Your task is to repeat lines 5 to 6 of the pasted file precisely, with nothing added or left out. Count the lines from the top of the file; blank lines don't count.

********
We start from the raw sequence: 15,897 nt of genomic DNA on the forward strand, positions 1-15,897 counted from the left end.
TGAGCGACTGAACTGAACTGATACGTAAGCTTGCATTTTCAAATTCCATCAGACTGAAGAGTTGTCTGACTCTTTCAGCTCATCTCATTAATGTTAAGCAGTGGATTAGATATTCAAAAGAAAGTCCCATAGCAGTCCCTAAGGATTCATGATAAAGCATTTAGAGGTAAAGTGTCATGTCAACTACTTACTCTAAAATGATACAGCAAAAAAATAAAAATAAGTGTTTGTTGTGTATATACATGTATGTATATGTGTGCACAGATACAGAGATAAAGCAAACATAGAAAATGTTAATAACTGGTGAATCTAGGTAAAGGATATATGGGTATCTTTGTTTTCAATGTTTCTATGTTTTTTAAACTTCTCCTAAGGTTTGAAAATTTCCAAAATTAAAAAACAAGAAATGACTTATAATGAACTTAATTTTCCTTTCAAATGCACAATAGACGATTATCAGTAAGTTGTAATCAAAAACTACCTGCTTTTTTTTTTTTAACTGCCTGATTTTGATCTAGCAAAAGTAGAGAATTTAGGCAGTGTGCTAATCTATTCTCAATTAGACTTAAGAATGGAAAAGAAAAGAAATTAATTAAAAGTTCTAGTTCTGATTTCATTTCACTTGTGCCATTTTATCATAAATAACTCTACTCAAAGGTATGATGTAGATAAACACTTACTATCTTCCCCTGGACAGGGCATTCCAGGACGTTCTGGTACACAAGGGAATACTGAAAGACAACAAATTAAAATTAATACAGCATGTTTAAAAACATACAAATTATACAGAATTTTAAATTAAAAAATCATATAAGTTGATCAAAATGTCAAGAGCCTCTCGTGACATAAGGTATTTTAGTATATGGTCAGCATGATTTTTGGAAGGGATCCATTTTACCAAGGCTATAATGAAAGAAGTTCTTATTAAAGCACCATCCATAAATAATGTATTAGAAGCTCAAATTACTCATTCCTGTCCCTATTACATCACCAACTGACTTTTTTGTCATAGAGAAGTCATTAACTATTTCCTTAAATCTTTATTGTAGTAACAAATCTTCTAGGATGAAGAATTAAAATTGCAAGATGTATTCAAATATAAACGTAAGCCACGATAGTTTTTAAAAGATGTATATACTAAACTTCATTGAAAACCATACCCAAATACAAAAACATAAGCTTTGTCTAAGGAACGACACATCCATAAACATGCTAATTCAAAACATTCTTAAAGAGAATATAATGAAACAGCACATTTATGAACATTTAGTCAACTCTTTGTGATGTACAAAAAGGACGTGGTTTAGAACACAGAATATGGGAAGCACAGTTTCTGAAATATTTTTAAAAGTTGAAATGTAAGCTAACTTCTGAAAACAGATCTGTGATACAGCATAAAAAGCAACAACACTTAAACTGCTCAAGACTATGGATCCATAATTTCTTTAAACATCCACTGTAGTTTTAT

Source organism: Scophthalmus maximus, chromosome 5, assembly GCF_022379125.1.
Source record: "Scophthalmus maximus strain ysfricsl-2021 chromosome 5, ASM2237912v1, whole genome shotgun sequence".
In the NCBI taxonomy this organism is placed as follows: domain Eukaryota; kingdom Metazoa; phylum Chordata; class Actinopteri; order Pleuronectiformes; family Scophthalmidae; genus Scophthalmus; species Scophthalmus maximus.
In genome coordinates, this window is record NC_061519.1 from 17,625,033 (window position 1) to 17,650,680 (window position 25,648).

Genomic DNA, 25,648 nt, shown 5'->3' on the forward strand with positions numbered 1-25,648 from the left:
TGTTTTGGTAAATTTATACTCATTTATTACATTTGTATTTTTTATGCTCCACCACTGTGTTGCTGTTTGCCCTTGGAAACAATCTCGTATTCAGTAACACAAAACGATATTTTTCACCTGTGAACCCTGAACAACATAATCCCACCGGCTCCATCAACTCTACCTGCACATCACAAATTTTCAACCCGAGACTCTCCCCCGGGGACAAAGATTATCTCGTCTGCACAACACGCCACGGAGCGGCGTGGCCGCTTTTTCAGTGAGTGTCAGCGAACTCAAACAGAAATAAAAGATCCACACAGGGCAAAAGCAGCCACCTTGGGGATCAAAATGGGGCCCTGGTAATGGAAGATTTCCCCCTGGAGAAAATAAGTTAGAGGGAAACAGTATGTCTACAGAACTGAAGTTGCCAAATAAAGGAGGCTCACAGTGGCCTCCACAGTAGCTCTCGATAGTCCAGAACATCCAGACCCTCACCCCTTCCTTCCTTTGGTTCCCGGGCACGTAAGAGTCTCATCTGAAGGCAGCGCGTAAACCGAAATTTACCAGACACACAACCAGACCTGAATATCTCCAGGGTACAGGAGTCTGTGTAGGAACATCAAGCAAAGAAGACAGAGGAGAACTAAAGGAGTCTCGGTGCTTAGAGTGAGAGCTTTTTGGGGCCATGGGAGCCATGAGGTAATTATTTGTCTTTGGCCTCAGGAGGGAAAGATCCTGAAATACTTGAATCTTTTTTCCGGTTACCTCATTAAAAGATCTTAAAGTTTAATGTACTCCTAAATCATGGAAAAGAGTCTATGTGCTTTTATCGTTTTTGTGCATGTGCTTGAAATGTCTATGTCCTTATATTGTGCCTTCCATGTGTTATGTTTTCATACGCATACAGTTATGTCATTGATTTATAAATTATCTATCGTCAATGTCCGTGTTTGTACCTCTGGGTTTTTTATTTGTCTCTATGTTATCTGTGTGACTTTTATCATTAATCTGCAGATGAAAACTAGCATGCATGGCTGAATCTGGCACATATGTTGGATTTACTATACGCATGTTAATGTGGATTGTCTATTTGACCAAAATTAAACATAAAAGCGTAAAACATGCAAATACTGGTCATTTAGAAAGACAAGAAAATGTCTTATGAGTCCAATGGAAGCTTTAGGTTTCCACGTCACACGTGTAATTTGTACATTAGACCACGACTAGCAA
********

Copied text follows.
In the NCBI taxonomy this organism is placed as follows: domain Eukaryota; kingdom Metazoa; phylum Chordata; class Actinopteri; order Pleuronectiformes; family Scophthalmidae; genus Scophthalmus; species Scophthalmus maximus.
In genome coordinates, this window is record NC_061519.1 from 17,625,033 (window position 1) to 17,650,680 (window position 25,648).